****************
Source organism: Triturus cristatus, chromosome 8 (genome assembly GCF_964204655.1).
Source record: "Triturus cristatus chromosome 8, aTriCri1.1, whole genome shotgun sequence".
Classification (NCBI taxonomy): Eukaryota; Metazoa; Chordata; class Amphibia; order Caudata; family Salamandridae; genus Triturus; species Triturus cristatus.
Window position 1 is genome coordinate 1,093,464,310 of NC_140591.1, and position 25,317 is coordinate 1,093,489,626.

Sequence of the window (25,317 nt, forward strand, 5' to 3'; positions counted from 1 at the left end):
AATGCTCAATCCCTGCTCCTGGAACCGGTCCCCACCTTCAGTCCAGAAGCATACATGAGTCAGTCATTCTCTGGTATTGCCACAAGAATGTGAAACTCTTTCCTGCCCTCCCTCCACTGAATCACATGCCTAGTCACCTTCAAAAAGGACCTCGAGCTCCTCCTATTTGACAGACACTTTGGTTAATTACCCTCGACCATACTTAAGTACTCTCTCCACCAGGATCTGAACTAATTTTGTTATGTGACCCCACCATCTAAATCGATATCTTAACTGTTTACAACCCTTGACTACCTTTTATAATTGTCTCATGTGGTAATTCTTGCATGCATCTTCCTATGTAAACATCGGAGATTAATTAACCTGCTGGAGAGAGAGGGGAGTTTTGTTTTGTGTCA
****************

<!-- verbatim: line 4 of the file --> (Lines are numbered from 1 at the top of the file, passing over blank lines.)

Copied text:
Window position 1 is genome coordinate 1,093,464,310 of NC_140591.1, and position 25,317 is coordinate 1,093,489,626.